There were many similarities between Khuzdul and the native tongues of Men of the Far-East of Middle-earth. This is because in the early days of Middle-earth, Men of these regions had friendly contact with the Dwarves, in which "were not unwilling to teach their own tongue to Men with whom they had special friendship, but Men found it difficult and were slow to learn more than isolated words, many of which they adapted and took into their own language". Adûnaic, the language of Númenor, retained some Khuzdul influences and said to have influenced its basic structure.

Dwarves were however, willing to reveal the names of places in Khuzdul, as shown with Gimli revealing the names of the landmarks of Moria: "I know them and their names, for under them lies Khazad-dûm, the Dwarrowdelf... Yonder stands Barazinbar, the Redhorn...and beyond him are Silvertine and Cloudyhead:...that we call Zirakzigil and Bundushathûr." (LotR1/II ch. 5).

Khuzdul is usually written with the Cirth script, with two known modes used, Cirth Moria and Cirth Erebor.

Iglishmêk[edit]

Besides their aglâb, spoken tongue, the Dwarves used a sign language, or iglishmêk,[7] which was also just as secretive as Khuzdul. According to The War of the Jewels, it was learned simultaneously with the aglâb from childhood. In a noisy Dwarvish smithy, the ringing of hammers against anvils was often too loud to allow verbal communication. The Dwarvish sign language was much more varied between communities than Khuzdul, which remained "astonishingly uniform and unchanged both in time and in locality". Tolkien only gave a few examples of the Iglishmêk sign language in his unpublished notes. The command to "Listen!" involved a slight raising of both forefingers simultaneously. The acknowledgment "I am listening" involved a slight raising of the right-hand forefinger, followed by a similar raising of the left-hand forefinger.[8]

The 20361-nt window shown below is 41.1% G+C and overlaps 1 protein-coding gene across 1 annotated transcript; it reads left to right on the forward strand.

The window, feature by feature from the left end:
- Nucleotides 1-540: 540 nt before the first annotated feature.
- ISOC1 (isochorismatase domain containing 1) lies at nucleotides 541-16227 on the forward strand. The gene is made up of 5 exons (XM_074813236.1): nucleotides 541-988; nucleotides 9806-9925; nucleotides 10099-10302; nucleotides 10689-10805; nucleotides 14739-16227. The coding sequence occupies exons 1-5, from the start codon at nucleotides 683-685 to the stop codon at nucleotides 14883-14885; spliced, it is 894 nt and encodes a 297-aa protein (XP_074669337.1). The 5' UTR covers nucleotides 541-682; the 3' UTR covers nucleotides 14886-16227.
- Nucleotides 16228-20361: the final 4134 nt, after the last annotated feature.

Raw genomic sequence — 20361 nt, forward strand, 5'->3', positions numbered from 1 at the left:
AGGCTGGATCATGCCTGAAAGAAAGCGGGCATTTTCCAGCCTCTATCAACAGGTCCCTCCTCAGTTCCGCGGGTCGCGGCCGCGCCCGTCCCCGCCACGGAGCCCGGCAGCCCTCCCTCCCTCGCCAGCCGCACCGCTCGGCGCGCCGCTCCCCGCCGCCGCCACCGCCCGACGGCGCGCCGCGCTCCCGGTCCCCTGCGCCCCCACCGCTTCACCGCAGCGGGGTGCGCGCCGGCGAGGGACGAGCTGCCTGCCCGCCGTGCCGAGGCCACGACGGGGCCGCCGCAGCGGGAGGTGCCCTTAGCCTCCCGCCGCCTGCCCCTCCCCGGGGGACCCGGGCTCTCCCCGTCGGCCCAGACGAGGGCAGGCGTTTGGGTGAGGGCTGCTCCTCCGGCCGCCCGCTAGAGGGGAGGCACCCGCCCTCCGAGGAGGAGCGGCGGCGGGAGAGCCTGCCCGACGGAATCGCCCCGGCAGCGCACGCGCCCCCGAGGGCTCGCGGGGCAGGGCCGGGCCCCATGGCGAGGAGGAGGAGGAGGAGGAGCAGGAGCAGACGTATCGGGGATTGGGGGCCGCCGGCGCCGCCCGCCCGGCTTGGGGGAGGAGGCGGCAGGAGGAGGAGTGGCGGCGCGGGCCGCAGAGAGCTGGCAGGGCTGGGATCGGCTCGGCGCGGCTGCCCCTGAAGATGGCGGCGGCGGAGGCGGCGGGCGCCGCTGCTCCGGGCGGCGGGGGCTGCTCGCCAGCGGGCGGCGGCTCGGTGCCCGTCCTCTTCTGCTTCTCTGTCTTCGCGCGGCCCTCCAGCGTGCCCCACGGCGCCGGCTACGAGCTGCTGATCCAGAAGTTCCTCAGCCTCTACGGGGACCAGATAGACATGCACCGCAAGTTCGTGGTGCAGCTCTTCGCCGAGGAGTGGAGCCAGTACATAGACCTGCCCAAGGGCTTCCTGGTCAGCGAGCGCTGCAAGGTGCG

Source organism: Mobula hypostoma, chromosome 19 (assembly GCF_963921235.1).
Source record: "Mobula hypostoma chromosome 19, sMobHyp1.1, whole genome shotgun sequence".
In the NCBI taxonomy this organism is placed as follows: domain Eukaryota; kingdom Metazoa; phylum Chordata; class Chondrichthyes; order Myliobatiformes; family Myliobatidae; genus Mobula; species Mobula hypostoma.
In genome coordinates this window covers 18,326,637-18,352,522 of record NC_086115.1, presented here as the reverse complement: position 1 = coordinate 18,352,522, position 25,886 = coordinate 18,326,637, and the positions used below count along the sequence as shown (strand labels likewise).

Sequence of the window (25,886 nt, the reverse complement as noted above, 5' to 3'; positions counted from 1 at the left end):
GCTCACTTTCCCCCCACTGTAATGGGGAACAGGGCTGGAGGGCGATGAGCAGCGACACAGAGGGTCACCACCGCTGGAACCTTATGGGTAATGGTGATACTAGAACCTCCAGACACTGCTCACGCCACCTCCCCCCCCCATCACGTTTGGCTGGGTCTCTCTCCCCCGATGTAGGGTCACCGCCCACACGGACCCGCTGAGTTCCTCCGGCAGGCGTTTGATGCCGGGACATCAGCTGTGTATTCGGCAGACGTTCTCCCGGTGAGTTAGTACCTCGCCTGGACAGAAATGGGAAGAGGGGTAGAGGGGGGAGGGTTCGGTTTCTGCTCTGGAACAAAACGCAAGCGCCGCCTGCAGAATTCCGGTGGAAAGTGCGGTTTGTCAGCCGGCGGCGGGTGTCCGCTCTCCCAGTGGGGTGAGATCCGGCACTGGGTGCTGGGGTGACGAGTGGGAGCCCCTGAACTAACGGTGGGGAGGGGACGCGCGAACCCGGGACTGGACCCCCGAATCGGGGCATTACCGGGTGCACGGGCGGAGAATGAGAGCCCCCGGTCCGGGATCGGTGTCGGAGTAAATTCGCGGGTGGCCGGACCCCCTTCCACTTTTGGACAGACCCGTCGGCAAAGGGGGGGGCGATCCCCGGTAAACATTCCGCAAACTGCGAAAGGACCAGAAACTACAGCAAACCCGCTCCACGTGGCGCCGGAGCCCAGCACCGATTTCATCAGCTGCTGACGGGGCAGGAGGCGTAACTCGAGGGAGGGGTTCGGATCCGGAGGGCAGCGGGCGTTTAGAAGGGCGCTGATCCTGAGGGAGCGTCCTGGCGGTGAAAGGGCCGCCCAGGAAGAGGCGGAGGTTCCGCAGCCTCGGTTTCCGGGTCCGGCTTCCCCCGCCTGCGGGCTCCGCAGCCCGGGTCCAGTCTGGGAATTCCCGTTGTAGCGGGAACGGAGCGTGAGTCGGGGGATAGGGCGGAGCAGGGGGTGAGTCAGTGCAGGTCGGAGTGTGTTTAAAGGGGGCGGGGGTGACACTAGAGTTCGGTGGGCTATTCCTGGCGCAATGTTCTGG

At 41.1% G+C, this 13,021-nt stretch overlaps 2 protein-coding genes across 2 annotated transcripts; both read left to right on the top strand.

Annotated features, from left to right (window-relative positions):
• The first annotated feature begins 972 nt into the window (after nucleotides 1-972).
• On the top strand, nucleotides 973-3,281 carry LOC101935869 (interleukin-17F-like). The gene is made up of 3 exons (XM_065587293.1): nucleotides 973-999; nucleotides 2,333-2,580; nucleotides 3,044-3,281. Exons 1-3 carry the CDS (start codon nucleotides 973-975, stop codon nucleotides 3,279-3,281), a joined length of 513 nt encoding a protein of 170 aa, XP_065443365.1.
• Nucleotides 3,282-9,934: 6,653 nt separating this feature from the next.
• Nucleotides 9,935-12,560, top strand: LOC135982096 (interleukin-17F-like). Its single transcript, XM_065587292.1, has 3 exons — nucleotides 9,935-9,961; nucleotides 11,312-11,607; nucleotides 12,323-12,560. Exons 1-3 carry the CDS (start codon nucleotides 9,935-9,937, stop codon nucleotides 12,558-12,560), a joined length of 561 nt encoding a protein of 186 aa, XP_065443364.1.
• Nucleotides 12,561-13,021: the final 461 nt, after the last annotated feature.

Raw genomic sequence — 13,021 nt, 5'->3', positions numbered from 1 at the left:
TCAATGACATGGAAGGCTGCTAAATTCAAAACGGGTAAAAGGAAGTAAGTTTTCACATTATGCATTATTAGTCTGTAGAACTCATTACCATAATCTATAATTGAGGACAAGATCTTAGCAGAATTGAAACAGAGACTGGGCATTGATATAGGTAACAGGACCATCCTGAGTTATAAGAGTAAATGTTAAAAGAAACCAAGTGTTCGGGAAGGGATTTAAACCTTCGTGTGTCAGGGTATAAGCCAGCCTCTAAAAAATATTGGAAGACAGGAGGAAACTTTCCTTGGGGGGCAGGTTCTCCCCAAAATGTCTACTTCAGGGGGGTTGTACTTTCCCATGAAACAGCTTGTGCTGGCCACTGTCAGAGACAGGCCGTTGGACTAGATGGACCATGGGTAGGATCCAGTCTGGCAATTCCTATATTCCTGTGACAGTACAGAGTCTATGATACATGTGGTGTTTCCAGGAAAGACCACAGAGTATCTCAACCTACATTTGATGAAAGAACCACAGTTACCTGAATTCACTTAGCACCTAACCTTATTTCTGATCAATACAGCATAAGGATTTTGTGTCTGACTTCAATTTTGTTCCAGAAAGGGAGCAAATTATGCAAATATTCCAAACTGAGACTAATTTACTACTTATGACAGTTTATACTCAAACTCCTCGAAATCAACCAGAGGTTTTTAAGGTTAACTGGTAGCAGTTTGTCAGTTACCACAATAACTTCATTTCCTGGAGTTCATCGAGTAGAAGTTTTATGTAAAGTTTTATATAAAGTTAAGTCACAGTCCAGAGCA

Phonology[edit]

The following phonemes are attested in Tolkien's Khuzdul vocabulary.

  Labial Alveolar Postalveolar Palatal Velar Uvular Glottal
Plosive b t d k ɡ ʔ1
Aspirated Plosive (ɡʰ)2
Fricative f s z ʃ (ɣ)2 h
Nasal m n
Trill (r) 3 ʀ 3
Approximant l j
Front Central Back
Close i   u
Close-mid e ə4 o
Open-mid     ʌ4
Open   a  

Only one diphthong is attested in Khuzdul: ai [ai], as seen in ai-mênu.

1 Often at the start of words that begin with a vowel, often not written in the Latin alphabet, but has its own rune in Angerthas Moria.
2 Supposedly in Azaghâl, 'gh' [ɣ] is used to represent this sound in Black Speech and Orcish, but wasn't said of Khuzdul. Could also be [ɡh] or [ɡʰ].
3 Alveolar trill [r] a later variant in pronunciation, the uvular trill [ʀ] being the original Khuzdul pronunciation.
4 No examples found, Tolkien explicitly states these were frequent in Khuzdul, and have their own Cirth runes. Possibly in between incompatible consonant formations or current vowels in known corpus.

Khuzdul features a 'CV(C)(C)' syllable structure. Words that begin with either a vowel or diphthong have a glottal stop at the beginning to fill the place of an initial consonant. Words can not start with a consonant cluster, and are found in medial or final positions of a word. It is unknown what all the consonant clusters are, few are attested as shown in the corpus above, but presumably are more flexible and varied than of the consonant clusters found in the Elvish languages, as the language was said to be "cumbrous and unlovely" (Silmarillon ch. 10) to the elves, with Tolkien describing it as having a cacophonous quality.

Writing Khuzdul[edit]

Tolkien wrote most of Khuzdul in the Latin alphabet, and in Cirth within Middle-Earth. The dwarves had adopted the Cirth from the elves by the end of the first age, and made changes to their liking to represent the sounds of Khuzdul. There were two methods known of writing Khuzdul, Angerthas Moria when the dwarves still lived in Khazad-dûm before its fall, and Angerthas Erebor once they fled, and further developed the cirth when they settled at Erebor, The Lonely Mountain.